Posts Tagged ‘recaptcha’

vBulletin spam signup email addresses, combatting the problem

Thursday, March 3rd, 2011

A while back I had corresponded with Google’s spam team regarding a pattern I had discovered and sent it off to some people. It appears that they used some of that to clean up the search results removing this particular type of spam, but, the source of the problem still exists. Over the past 60 days, a particular client’s vBulletin site has received 2670 signups, over half using gmail addresses. A group of three people have independently looked at every signup to verify that these indeed do fit the spam pattern.

It appears an outsourcing company is hired to sign up, but, are given a list of email addresses that they can choose from. Signup and verification always take place from radically different IPs, so, we can assume that the people doing the actual signup have no idea that their verification email never goes out. This is confirmed by the fact that they use multiple periods in their gmail address to make the email address appear to be unique. Once we’ve determined that the email address has already been seen by modifying vBulletin to strip out the . and truncate at the +, it is instantly banned. We opted to allow the signups to be registered rather than saying that the email was in use.

A slight background to the issue. Google allows one to use a . or + in the email address which resolves to the same destination address. While I like that feature and have used it in the past, vBulletin appears to ignore this fact. So, the email address goes to the same destination as and Likewise, you can use the + in the email address to signify the source of the email. So, might signify that the email came from your twitter profile and comes from your facebook profile. Since they end up at the same place, google is a perfect way to have hundreds of email addresses that appear to be unique, but, are delivered to the same destination. This means your validation script can check fewer mailboxes, decode the validation email looking for the link, and can automatically click.

Initially our client installed Recaptcha which increases the chance that a human is probably filling out the form. Based on the number of resubmissions, I’m reasonably certain that a human is doing the data entry and they aren’t cracking Recaptcha.

I figured at one point these were created accounts, but, some of the names are so specific, one would have to assume that perhaps there are some compromised email accounts in here as well. If you glance through the list, you’ll see judicious use of the . and + to try to create unique email addresses.

The first thing we did was write a plugin that hooked into the signup process that cleaned up the email addresses. The second thing we did was look for a signup that took place in a country different from the verification click. Often times they did use proxy servers, so, using a few of the proxy dns blacklists, we were also able to make an educated guess that the signups were probably going to post spam. The first post at the board is moderated using Akismet for any that slip through, but, this method appears to be fairly good at hitting the right ones, and out of 2691 signups, it detected 2670 spam signups with 1 false positive. The false positive was a tough one – even looking at the signup data, the IP addresses used in both the signup request and validation took place in separate countries according to maxmind’s geoip database (the person signed up at work, drove home across a country border in Europe, and validated his email address from home). We also changed the registration form and put a second link above the first that said:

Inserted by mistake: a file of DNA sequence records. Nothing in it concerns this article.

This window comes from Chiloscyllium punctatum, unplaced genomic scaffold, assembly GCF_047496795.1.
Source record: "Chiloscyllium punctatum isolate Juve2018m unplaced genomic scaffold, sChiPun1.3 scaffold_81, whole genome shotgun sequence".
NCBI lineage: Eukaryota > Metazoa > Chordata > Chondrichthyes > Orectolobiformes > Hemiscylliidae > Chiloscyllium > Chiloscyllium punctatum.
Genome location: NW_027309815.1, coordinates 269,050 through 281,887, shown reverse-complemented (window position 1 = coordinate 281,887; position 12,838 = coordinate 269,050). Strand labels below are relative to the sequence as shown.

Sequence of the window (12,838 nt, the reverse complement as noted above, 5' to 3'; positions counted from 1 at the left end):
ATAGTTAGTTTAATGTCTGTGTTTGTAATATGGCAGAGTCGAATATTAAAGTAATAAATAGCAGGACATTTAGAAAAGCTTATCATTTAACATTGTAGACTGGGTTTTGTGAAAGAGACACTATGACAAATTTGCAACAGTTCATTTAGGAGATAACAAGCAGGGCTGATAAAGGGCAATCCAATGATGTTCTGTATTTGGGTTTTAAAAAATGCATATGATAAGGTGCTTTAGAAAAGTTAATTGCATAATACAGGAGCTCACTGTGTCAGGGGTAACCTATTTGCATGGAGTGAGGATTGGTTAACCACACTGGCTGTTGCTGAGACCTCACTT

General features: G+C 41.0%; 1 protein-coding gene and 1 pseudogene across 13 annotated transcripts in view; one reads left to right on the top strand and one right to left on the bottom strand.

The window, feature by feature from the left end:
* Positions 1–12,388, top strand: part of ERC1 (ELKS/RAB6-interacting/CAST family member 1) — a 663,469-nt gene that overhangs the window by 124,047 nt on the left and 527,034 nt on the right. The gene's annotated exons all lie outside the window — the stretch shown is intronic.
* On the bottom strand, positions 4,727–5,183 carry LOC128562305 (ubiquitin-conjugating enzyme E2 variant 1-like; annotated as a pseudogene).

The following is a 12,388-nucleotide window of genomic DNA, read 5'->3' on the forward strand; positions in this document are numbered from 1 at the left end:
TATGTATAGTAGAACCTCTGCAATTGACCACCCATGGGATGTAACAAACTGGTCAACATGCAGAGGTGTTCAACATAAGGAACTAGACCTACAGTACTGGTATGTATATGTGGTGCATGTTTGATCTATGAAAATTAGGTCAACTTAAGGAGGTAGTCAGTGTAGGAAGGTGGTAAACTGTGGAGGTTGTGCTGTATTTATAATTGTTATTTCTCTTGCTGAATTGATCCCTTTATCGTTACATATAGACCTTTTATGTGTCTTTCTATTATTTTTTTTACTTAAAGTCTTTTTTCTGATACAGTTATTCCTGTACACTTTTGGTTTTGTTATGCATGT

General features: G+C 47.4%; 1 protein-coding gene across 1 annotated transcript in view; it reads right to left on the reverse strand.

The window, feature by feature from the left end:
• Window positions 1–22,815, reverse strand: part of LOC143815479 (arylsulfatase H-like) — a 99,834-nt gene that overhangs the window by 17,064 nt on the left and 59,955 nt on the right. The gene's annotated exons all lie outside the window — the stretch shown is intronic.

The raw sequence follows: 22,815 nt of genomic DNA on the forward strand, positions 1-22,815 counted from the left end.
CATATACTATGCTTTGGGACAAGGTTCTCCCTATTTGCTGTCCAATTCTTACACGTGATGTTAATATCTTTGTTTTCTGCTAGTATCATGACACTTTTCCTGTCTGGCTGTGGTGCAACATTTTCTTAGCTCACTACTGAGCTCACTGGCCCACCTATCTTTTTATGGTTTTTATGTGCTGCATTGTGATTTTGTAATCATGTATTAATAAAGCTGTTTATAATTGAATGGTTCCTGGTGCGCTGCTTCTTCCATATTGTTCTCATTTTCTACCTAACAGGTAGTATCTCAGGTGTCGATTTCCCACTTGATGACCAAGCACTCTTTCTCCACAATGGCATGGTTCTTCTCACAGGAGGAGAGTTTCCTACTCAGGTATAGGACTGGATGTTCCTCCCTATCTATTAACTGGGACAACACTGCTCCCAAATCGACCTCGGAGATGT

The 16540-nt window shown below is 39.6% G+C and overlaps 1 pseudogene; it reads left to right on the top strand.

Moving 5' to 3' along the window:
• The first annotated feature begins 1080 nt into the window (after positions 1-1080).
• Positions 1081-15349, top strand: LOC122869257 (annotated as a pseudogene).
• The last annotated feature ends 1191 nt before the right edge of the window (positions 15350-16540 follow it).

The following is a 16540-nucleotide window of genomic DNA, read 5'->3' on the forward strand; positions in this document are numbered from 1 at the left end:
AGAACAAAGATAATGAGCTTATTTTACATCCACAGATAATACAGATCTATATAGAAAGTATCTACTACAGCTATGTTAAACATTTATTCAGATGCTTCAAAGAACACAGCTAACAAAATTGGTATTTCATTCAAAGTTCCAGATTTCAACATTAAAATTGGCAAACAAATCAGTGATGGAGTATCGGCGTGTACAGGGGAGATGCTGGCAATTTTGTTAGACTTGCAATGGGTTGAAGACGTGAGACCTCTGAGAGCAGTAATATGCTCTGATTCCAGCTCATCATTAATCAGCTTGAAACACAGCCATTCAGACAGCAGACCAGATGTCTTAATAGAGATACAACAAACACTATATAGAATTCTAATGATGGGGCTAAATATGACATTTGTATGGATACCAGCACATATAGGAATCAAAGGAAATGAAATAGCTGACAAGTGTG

If you didn’t intend to sign up, click this link

For a few days, their spider was hitting the first link, banning the account for us. Often times there was a delay of a few days between an account that was validated and the first post.

If you look at the list, you can see where they have attempted to obfuscate the email address, and in some cases, are using the + to insert a counter. Based on the posts that were made, it suggests we might have more than one group actually spamming, all outsourcing the account creation to the same company.

Spammers are resourceful. It is a shame there isn’t a way to get these email addresses shut down to squelch some of the spam at the source.

Since starting this post, eight more signups came in, bringing the average to roughly 90 signups per day.

In short:

* Check a ‘cleaned’ email against the database, i.e. remove the . and truncate at the + for gmail/googlemail accounts
* Use Recaptcha
* Alter the signup form to include a link to decline the signup
* Look at the Signup IP and the validation IP
* Validate Signup IP isn’t coming from a proxy proves I am not human

Saturday, April 25th, 2009

I must not be human as I failed a request.  I like using technology for good purposes and I understand how recaptcha works.  The folks at actually turned it into a service that provides a great deal for the public in that your recaptcha response is used to correct the Optical Character Recognition problems that they had while scanning books to put them online.

So, any human readers out there that can solve this one?


nerlu emitted?

nehig emitted?

nerlD emitted?

Admit it, you’re not human either and Carnegie Melon has stolen the last bit of humanity you thought you had.

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